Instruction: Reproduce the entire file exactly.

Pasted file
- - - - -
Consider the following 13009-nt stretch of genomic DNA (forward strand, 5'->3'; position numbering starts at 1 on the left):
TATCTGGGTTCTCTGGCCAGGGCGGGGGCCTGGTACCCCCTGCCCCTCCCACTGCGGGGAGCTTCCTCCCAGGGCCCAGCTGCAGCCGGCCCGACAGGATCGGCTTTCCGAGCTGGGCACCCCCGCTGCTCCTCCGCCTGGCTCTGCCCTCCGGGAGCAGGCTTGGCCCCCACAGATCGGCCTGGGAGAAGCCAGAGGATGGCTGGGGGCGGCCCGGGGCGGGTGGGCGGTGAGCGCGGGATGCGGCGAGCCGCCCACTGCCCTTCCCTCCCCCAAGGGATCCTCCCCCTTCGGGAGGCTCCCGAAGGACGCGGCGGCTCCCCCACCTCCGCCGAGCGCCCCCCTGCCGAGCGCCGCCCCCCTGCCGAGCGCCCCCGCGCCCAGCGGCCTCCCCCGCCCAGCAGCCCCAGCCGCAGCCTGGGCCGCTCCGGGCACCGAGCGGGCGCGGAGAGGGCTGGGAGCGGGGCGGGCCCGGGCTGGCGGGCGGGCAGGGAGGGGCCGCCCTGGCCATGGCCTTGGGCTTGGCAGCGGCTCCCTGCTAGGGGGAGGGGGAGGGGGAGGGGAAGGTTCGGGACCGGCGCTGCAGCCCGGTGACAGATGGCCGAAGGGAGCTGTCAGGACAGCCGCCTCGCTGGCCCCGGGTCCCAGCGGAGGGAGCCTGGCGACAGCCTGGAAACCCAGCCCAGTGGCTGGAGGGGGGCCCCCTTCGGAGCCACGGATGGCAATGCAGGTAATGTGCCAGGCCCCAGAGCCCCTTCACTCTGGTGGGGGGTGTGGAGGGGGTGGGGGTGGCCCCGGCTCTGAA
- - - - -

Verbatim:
Consider the following 13009-nt stretch of genomic DNA (forward strand, 5'->3'; position numbering starts at 1 on the left):
TATCTGGGTTCTCTGGCCAGGGCGGGGGCCTGGTACCCCCTGCCCCTCCCACTGCGGGGAGCTTCCTCCCAGGGCCCAGCTGCAGCCGGCCCGACAGGATCGGCTTTCCGAGCTGGGCACCCCCGCTGCTCCTCCGCCTGGCTCTGCCCTCCGGGAGCAGGCTTGGCCCCCACAGATCGGCCTGGGAGAAGCCAGAGGATGGCTGGGGGCGGCCCGGGGCGGGTGGGCGGTGAGCGCGGGATGCGGCGAGCCGCCCACTGCCCTTCCCTCCCCCAAGGGATCCTCCCCCTTCGGGAGGCTCCCGAAGGACGCGGCGGCTCCCCCACCTCCGCCGAGCGCCCCCCTGCCGAGCGCCGCCCCCCTGCCGAGCGCCCCCGCGCCCAGCGGCCTCCCCCGCCCAGCAGCCCCAGCCGCAGCCTGGGCCGCTCCGGGCACCGAGCGGGCGCGGAGAGGGCTGGGAGCGGGGCGGGCCCGGGCTGGCGGGCGGGCAGGGAGGGGCCGCCCTGGCCATGGCCTTGGGCTTGGCAGCGGCTCCCTGCTAGGGGGAGGGGGAGGGGGAGGGGAAGGTTCGGGACCGGCGCTGCAGCCCGGTGACAGATGGCCGAAGGGAGCTGTCAGGACAGCCGCCTCGCTGGCCCCGGGTCCCAGCGGAGGGAGCCTGGCGACAGCCTGGAAACCCAGCCCAGTGGCTGGAGGGGGGCCCCCTTCGGAGCCACGGATGGCAATGCAGGTAATGTGCCAGGCCCCAGAGCCCCTTCACTCTGGTGGGGGGTGTGGAGGGGGTGGGGGTGGCCCCGGCTCTGAA